Are Dividend Investors in Jeremy Hunt's Sights?

Government floating the idea of dividend tax rises and a reduction in allowances ahead of the November 17 autumn statement

Alliance News 4 November, 2022 | 10:22AM James Gard
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Jeremy Hunt chancellor

The UK chancellor Jeremy Hunt is looking at raising taxes on the sale of assets such as shares and property as he weighs up "difficult decisions" to address a £50 billion black hole in the public finances.

He is also considering an increase in dividend tax, in a move that would come as a blow to entrepreneurs and investors. The new chancellor has already reversed possible cuts to dividend tax set out during the Kwarteng mini-Budget.

A source close to Hunt confirmed the tax hikes were under consideration, but said no decisions had yet been taken – as we are still two weeks away from the highly anticipated (and delayed) autumn statement on November 17.

Dividends – Where We Are Now

Rather than being cut from the next tax year, dividend tax rates are for the time being staying the same at 8.75%, 33.75% and 39.35% for basic, higher and additional rate taxpayers. These were supposed to be cut under proposals outlined by Kwasi Kwarteng in his September 23 mini-Budget and since reversed by Hunt. Most investors can generally shield dividends with their ISA limits, so again this change is likely to impact higher net worth individuals. People also have a £2,000 dividend allowance every year – and this could be cut to £1,000 under Treasury plans or got rid of entirely.

Bank Recession Warning

It comes as the country has been struck by more bleak economic news, with the Bank of England hiking interest rates for the eighth time in a row and the UK heading into what could prove the longest recession in at least a century. Still the Bank suggested that interest rates may not be heading as high as markets are pricing in.

The chancellor acknowledged the difficulties facing homeowners and businesses after the bank put up its base rate from 2.25% to 3% on Thursday, the highest for 14 years.

He said there were problems affecting economies around the world, but in the UK Prime Minister Rishi Sunak would "fix" the issues caused by Liz Truss and Kwasi Kwarteng in September's ill-fated mini-Budget.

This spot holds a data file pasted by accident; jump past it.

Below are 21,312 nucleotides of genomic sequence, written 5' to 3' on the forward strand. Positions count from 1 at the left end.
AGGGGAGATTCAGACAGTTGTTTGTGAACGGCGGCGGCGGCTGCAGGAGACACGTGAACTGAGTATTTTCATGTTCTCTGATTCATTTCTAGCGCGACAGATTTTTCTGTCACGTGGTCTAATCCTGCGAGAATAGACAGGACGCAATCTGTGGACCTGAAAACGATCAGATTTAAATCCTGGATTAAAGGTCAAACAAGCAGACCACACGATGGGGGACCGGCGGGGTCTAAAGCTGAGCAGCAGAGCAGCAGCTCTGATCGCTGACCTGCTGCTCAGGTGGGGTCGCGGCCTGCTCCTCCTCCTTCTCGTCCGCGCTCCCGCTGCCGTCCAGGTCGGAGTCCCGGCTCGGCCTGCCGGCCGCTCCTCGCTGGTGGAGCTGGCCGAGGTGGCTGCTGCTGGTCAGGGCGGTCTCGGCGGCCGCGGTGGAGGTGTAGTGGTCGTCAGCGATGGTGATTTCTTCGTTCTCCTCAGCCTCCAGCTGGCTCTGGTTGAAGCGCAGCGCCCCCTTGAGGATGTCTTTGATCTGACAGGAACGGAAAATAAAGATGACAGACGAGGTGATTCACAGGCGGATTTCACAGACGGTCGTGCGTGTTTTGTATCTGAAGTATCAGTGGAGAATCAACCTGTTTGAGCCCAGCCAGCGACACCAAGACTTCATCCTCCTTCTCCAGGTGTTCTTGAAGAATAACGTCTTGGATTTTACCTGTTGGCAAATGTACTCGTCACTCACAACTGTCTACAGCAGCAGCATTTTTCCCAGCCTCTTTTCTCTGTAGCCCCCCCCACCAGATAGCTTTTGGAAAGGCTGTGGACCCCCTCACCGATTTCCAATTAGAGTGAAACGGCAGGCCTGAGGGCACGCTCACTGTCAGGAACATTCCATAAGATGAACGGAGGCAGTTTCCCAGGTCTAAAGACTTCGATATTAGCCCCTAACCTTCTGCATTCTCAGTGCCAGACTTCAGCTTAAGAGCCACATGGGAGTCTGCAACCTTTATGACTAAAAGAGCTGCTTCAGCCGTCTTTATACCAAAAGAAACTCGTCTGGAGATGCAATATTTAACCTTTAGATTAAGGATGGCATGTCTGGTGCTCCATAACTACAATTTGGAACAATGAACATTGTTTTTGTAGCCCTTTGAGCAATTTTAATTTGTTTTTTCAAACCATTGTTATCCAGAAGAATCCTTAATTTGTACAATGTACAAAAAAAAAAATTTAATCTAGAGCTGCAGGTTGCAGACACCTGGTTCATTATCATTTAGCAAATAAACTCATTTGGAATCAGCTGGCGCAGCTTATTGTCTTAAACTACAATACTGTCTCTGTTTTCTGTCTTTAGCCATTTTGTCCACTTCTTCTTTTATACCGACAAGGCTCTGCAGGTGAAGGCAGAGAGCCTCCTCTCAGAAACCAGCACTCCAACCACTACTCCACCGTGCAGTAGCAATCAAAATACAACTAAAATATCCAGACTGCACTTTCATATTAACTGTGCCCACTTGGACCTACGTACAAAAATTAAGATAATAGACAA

Downing Street also warned of "difficult choices" to come on tax and spending, but pledged the government would ensure that "we are acting fairly, protecting the most vulnerable and continuing to seek long term growth".

One option on the table is an increase in the headline rate of capital gains tax – applied on profits of the sale or disposal of shares and other property, as well as changes to relief and allowances on the levy.

This would tend to mean a greater burden on wealthier people, as they are more likely to own such assets.

What is CGT?

Capital gains tax is paid when an individual sells an asset, such as a second home or company shares, and from the sale they make a profit or “gain”. You pay tax on the difference between what you paid for an asset and what you sell it for (factoring in some allowable costs). Every year individuals get a tax-free allowance of £12,300 and pay anything above that depending on your gain and your tax bracket – and whether the “gain” is on residential property. The highest rate is 28% for a higher rate taxpayer disposing of a residential property – and that’s below current income tax rates of 40%. Previous chancellors have mulled "aligning" CGT rates with income tax rates, a move that may play well with voters during a time of economic stress.

Millions of people have never paid this because they own shares/funds within an ISA, own gilts and/or just own one home, which isn’t subject to CGT on sale – despite some strong gains for house prices in the last 20 years.

Still, more people are paying this every year - the latest HMRC figures (2020-2021) show that 323,000 people had to pay CGT, of £14 billion, having made gains of £79 billion. UK government statistics show that there are 31.7 million income taxpayers in the UK (2020-2021), so the amount paying CGT is a tiny percentage.

Our explainer has more details on what you need to pay CGT on - including stamps, coins, paintings and even Harry Potter first editions.

Stability, Stability, Stability

Hunt is weighing up tax hikes and spending curbs as the new government seeks to put economic stability front and centre in the wake of the market chaos sparked by his predecessor's calamitous £45 billion tax giveaway.

In a sign of how serious things became at the height of the turmoil, the governor of the Bank of England confirmed the UK was just hours from potential total financial meltdown in the wake of the mini-Budget.

Andrew Bailey said the bank was forced to step in "quickly" and "decisively" to mitigate a "very real threat to financial stability" after markets were spooked by the proposals.

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